Martin Buchheit, Will Morgan, Jarryd Wallace, Matthew Bode and Nick Poulos
The aim of the current study was to quantify the physiological, psychometric, and performance effects of a 2-wk Christmas break in a professional Australian Football League club.
A series of physiological (eg, heart-rate [HR] response to a 5-min submaximal run and skinfold thicknesses), psychometric (rating-of-perceived-exertion [RPE] responses and wellness variables), and performance (running activity during standardized handball games, isometric midthigh pull [IMTP] peak force, and countermovement jump [CMJ]) measures were conducted in the weeks before and after the break.
There was a possible and small increase in the sum of 7 skinfolds, while body mass and fat-free mass remained possible and likely unchanged, respectively. Sleep and stress scores remained likely to almost certainly unchanged, but there were some small, possible to likely decreases in fatigue and soreness scores. HR and RPE responses to the 5-min submaximal run were likely slightly lower (ie, improved) after the break. High-intensity running and acceleration distance during a standard handball game were very likely slightly greater, while HR and RPE responses to the game were possibly to very likely unchanged. HR responses to a high-intensity training session remained very likely unchanged. There was also a likely small increase in IMTP peak force but likely to very likely no change in CMJ variables.
The results show that players returned from a 2-wk break during preseason well recovered, with preserved to improved levels of strength and cardiorespiratory fitness, despite small increases in skinfold thickness.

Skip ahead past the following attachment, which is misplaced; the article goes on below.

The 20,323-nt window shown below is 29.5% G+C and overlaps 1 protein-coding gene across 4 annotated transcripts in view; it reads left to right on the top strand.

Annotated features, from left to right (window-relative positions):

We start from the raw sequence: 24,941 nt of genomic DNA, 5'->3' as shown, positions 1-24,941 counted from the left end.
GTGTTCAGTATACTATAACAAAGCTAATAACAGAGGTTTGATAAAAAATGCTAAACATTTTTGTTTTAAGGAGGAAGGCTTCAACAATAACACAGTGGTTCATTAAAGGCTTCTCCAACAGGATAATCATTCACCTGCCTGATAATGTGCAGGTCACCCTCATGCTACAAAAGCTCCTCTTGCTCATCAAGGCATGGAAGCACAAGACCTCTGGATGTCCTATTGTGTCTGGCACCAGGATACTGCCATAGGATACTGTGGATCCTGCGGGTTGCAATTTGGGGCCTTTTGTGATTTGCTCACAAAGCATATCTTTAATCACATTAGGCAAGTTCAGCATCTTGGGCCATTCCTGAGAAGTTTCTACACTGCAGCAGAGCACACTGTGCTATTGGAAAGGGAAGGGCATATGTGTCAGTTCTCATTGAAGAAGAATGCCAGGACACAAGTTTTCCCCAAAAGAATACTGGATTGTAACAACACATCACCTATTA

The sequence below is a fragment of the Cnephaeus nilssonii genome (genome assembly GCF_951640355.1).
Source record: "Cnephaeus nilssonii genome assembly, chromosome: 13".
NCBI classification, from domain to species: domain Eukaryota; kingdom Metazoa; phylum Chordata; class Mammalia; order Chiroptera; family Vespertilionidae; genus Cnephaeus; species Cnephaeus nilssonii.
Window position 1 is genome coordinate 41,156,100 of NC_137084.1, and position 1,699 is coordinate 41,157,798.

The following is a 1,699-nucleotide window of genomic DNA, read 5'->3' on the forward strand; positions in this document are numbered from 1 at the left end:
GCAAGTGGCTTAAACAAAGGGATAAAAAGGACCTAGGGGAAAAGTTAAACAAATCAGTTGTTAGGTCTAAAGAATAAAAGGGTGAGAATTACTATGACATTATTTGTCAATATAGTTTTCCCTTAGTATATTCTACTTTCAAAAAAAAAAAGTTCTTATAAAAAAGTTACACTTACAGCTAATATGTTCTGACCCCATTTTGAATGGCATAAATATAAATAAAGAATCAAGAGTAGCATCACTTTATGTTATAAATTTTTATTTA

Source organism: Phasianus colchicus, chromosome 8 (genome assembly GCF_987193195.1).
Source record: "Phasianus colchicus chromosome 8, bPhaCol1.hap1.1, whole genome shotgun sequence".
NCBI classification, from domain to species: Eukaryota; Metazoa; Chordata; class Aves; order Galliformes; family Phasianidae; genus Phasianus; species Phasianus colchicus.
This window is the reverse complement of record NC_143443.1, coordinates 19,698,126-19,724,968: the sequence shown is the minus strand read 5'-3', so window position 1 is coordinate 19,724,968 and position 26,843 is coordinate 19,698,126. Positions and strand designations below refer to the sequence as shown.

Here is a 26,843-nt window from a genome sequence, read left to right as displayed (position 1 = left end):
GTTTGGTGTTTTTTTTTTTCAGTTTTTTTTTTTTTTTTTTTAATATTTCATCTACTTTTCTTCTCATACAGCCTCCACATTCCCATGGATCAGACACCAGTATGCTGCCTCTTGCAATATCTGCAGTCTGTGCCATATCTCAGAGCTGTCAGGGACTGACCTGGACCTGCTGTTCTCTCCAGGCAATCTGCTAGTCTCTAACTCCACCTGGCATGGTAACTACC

Stuart J. Cormack, Mitchell G. Mooney, Will Morgan and Michael R. McGuigan
To determine the impact of neuromuscular fatigue (NMF) assessed from variables obtained during a countermovement jump on exercise intensity measured with triaxial accelerometers (load per minute [LPM]) and the association between LPM and measures of running activity in elite Australian Football.
Seventeen elite Australian Football players performed the Yo-Yo Intermittent Recovery Test level 2 (Yo-Yo IR2) and provided a baseline measure of NMF (flight time:contraction time [FT:CT]) from a countermovement jump before the season. Weekly samples of FT:CT, coaches’ rating of performance (votes), LPM, and percent contribution of the 3 vectors from the accelerometers in addition to high-speed-running meters per minute at >15 km/h and total distance relative to playing time (m/min) from matches were collected. Samples were divided into fatigued and nonfatigued groups based on reductions in FT:CT. Percent contributions of vectors to LPM were assessed to determine the likelihood of a meaningful difference between fatigued and nonfatigued groups. Pearson correlations were calculated to determine relationships between accelerometer vectors and running variables, votes, and Yo-Yo IR2 score.
Fatigue reduced the contribution of the vertical vector by (mean ± 90% CI) –5.8% ± 6.1% (86% likely) and the number of practically important correlations.
NMF affects the contribution of individual vectors to total LPM, with a likely tendency toward more running at low speed and less acceleration. Fatigue appears to limit the influence of the aerobic and anaerobic qualities assessed via the Yo-Yo IR2 test on LPM and seems implicated in pacing.